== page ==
The Real Reason Behind Eskom’s Power Strategy During the Rugby Season


Setting the Stage: Here’s the scoop: It’s a myth that Eskom kept the lights on just for the thrill of rugby. For nearly a fortnight, Eskom dodged the dreaded load-shedding, only to reintroduce “Stage 2 and Stage 3” come 4 pm Sunday. Monday saw a dance between Stage 3 overnight and Stage 2 throughout the day. But, why the hiatus?


Not All About the Rugby: Despite the whispers, Eskom’s actions over the past week had zilch to do with the Rugby World Cup or the Springboks’ triumph. Eskom’s load-shedding break began around 10 pm on October 19. Here’s a look into the backstory:


Kusile Power Station – The Star Player: Remember the flue duct debacle last year at Kusile? Two units from there made a comeback, adding a potential 1,600 MW to the grid. Yet, with initial hiccups, it translated to roughly 1,000 MW.

“Considering these units had a year-long downtime, it’s uncertain if they’ve even hit full steam,” a source noted.

This comeback, combined with a surge in the coal fleet’s efficiency, handed Eskom its longest load-shedding break since the previous September.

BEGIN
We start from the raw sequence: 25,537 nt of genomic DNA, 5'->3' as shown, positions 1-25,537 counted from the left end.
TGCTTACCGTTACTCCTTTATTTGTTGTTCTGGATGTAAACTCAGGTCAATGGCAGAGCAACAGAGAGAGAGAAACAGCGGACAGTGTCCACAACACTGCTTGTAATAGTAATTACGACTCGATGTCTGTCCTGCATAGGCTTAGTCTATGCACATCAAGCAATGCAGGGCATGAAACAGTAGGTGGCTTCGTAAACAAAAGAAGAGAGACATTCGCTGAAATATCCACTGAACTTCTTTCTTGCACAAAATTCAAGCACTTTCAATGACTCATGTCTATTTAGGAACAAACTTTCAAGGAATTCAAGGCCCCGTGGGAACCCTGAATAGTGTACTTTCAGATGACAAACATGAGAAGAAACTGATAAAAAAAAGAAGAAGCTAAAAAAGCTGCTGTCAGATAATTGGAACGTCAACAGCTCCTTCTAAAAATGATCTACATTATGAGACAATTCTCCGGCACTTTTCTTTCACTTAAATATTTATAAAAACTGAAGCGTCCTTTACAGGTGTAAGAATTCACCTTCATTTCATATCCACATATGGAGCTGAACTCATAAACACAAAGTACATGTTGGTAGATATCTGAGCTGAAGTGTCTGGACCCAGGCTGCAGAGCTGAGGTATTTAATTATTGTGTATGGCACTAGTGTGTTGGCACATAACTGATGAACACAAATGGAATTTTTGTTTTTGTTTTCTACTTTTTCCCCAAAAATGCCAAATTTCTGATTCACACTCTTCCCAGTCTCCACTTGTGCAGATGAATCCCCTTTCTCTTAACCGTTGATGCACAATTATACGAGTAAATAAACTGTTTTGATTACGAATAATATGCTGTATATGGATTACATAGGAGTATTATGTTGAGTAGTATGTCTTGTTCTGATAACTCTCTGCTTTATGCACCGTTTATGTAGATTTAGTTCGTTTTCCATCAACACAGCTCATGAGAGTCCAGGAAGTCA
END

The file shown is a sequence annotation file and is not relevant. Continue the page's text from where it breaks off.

Coal Fleet Performance: This unit has been the show-stopper, delivering above 20,000MW consistently. To put it into perspective, during the harsh winter, they barely touched 18,000MW.

“Last week, we clocked several hours above 22,000MW,” an insider revealed.

That bumped Eskom’s energy availability factor to a yearly high of 60.46%, a significant leap from its previous 59%.

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More Powerhouses in the Game: The coal fleet wasn’t the sole MVP. Recent data hinted at a slight dip in its contribution.

  • Open Cycle Gas Turbines (OCGTs): Eskom leaned heavily on these, especially over the last week, with diesel burning becoming the norm. There were instances where they hinged on a massive 1,800MW solely from diesel combustion.
  • IPPs & Renewables: Eskom’s ally Avon, along with Dedisa, pumped in over 800MW. The renewable sector, especially wind energy, chipped in with figures hovering around 2,500MW. The cold front, with its windy days, added some muscle to this.Solar energy wasn’t far behind. During daylight, Eskom factored in around 1,500MW to 1,900MW from solar photovoltaic.
  • Residential & Business Power: An unsung hero, nearly 4,000MW came from residential and business installations, effectively reducing the midday demand.

Eskom’s Digits: To crunch some numbers, Eskom cited:

“Breakdowns are currently at 16,150MW of generating capacity while the capacity out of service for planned maintenance stands at 5,950MW”.

A projection for Monday night? A peak demand touching 27,557MW, which is a significant 5,000MW drop compared to the winter peak.


The Bottom Line: Yes, Eskom might have strategically timed its power supply, but it certainly wasn’t all in honor of rugby. With a blend of careful management, reliance on various energy sources, and a bit of weather luck, they managed to power through. At least for a short while. As we gaze into the coming months, one can only hope they employ similar strategies to keep the lights on.